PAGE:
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Jillian: Most immediately relate to the message and contact me to shoot. I tell them that nudity is only taboo because we make it so. Nudity is not always sexual, it’s a natural way of being. Most are concerned with being on the internet but as soon as I tell them how much seeing their body can help others…they understand. They want to be nude all over the web. They want to help and be a part of this movement. Each participant represents the project as well. I’m beginning to be selective with who I photograph in terms of personality, as to avoid misrepresentation of the goal of this project. So to answer this more certainly, it’s like a persuasive essay trying to get some girls to shoot with me but with others…they just get HOW important this is.

“Nudity is not always sexual, it’s a natural way of being.”

Phoblographer: This project is about embracing beauty and body issues. With each series that you do, how do you feel you’re helping women become more comfortable with themselves?

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Jillian: We are shown one size, one height, and usually one skin color. Tall, size 2, white girls. Nothing wrong with that body image either! But to ONLY show a world of women that one body type is extremely socially irresponsible. I believe that by showing as many every day nude women as possible, I’m reaching all the women who don’t fit that mold. I’m telling them that they are NOT alone. Their body is not this disgusting, ugly, irregular thing. It’s normal to have rolls. To have tummy fat, loose arm fat, stretch marks, a big waist. I think by showing women bodies that look like their own, I’m helping them accept and love their bodies for what they are and not what they are not. And that is exhilarating for me. I cry almost everyday for how happy I am to have made an impact on the women who inbox me their struggles and how this project has helped them begin to love themselves. Basically, the reality of body types has greatly impacted the way women believe they “should” look. It diminishes the “perfect” body type and encourages body diversity.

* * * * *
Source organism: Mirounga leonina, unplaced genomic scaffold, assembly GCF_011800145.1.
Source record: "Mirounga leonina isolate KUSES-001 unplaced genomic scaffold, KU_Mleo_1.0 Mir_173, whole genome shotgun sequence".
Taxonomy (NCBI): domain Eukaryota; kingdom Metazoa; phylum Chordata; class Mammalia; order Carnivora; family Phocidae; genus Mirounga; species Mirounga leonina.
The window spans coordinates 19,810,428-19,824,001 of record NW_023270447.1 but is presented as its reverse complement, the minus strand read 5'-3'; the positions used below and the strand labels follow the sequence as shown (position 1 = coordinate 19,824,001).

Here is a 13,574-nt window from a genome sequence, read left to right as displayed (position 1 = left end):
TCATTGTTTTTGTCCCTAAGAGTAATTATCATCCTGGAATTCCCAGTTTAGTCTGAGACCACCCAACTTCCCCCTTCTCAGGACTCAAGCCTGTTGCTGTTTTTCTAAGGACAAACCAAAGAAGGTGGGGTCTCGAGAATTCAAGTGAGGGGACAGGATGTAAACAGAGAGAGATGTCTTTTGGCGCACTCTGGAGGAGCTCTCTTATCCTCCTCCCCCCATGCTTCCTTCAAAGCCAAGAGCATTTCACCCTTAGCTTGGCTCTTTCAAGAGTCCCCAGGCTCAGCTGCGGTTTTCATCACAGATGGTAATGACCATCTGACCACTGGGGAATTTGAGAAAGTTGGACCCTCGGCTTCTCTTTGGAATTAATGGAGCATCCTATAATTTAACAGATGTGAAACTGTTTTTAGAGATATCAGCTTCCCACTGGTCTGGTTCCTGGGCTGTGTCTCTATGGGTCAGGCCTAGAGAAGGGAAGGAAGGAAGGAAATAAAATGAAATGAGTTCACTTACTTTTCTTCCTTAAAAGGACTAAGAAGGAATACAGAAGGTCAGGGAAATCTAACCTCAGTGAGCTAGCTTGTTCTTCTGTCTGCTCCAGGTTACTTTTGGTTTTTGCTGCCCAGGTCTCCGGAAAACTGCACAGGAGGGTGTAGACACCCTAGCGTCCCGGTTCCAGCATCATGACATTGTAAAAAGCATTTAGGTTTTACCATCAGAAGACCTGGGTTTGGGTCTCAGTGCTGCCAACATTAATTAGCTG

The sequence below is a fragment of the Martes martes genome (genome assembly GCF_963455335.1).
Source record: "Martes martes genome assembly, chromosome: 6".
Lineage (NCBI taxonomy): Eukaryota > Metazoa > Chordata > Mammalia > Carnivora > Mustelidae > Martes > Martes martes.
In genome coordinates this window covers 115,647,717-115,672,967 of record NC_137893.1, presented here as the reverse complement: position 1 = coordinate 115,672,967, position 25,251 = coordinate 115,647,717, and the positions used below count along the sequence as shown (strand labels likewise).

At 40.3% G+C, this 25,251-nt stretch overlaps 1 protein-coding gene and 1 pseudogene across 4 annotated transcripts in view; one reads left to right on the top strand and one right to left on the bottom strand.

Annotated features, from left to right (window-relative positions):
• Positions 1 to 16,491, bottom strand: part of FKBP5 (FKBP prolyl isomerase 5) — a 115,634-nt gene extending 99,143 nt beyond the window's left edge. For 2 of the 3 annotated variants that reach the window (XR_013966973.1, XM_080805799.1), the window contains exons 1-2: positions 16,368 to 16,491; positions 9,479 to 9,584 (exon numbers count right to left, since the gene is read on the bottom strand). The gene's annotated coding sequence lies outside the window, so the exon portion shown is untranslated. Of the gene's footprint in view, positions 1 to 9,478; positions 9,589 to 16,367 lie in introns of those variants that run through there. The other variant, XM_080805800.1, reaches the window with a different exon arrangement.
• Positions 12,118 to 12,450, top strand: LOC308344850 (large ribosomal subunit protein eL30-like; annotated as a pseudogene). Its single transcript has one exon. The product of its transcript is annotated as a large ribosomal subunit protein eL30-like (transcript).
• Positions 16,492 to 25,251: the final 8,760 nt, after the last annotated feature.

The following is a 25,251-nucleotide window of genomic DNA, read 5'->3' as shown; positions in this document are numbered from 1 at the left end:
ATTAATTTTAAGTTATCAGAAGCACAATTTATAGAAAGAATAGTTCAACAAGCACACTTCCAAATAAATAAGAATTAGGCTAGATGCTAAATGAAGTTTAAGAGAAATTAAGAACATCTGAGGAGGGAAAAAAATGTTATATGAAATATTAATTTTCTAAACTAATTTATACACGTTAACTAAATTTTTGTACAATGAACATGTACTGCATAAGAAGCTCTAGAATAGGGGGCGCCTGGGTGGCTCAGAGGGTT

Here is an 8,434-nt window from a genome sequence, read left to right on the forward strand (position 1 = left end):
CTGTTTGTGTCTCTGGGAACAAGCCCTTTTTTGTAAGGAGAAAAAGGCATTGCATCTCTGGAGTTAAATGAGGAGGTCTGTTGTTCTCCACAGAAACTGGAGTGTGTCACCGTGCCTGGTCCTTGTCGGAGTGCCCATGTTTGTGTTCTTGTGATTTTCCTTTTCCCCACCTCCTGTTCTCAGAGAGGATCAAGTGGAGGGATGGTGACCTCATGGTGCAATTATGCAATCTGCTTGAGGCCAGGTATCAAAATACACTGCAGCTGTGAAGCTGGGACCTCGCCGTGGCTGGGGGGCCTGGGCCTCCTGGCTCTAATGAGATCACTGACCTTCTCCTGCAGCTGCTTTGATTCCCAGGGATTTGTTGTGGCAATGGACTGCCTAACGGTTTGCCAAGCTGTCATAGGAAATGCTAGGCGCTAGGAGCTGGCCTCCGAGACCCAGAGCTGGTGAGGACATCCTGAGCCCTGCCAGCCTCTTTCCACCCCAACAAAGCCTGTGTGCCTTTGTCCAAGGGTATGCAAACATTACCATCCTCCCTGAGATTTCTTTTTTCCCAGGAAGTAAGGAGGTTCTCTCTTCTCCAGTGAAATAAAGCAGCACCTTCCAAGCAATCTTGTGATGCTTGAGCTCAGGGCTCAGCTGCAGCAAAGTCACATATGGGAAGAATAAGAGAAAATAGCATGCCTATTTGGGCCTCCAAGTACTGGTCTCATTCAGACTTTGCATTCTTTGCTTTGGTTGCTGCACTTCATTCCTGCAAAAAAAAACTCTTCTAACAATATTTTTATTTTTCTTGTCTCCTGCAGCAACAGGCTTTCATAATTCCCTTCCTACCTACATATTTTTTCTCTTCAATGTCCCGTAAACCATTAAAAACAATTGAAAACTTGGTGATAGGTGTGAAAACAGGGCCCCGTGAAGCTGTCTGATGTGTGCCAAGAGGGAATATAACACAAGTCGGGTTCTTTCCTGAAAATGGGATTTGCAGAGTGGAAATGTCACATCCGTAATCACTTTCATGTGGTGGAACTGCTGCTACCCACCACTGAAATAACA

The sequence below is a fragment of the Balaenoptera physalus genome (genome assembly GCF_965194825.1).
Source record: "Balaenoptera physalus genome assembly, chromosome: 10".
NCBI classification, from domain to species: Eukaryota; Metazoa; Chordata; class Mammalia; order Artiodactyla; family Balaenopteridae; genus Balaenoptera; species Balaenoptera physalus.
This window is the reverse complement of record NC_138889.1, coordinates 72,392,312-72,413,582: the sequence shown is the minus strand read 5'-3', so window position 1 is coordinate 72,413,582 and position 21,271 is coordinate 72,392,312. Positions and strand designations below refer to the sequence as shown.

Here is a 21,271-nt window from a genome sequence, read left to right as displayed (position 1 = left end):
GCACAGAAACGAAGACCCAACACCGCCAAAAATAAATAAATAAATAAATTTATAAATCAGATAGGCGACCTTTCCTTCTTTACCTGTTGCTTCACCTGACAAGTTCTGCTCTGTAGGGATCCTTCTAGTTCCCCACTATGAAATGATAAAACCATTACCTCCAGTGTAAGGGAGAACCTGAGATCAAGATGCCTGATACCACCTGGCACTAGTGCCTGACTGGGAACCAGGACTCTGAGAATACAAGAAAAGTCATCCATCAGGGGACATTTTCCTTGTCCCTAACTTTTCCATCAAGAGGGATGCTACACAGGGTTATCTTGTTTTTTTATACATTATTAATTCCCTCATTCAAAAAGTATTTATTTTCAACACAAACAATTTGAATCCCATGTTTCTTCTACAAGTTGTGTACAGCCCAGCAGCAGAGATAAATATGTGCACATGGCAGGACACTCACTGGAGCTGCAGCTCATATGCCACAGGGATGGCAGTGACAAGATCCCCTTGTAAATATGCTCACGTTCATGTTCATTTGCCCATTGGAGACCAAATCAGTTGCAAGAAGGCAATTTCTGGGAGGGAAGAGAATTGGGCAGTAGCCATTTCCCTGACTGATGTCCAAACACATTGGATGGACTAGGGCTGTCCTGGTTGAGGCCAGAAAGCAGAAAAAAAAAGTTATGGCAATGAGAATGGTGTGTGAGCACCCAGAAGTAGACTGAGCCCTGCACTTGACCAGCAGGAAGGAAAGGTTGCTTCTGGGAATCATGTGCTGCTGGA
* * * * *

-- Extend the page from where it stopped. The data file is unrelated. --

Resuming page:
Phoblographer: What are these photo sessions like and how do you get your specific inspiration for the photos in each series?

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Jillian: The sessions are calm, relaxed, and easy going. I try very hard to make sure the room is a warm temperature, the girls are welcomed into my home as a friend, and I chat with them a few minutes before we start to ease their nerves. I ask them what they’re most nervous about and reassure them that they will do amazingly. I play music, mostly Flawless by Beyonce and mellow or upbeat electronic music. Or whatever they prefer. We always shoot in the morning. They aren’t allowed to do their hair, wash their face, no makeup, and they must be fully nude for their sessions. Literally, they roll out of bed and head over. We shoot for roughly thirty minutes to an hour, and interview for an hour together. By the end, we’re friends. They feel energized and excited. Or nervous but thankful.

My goal going into every session is to shoot at least one back side shot for the web, one sitting down staring at me, and a full frontal full body shot. I do these all for a reason I’m not going to disclose. That’s going to be a surprise 🙂 But the rest is raw, natural, impromptu shooting. We go all over my home, outside when it’s warm enough. I look for unique light and even light to keep the set interesting yet focused on their body.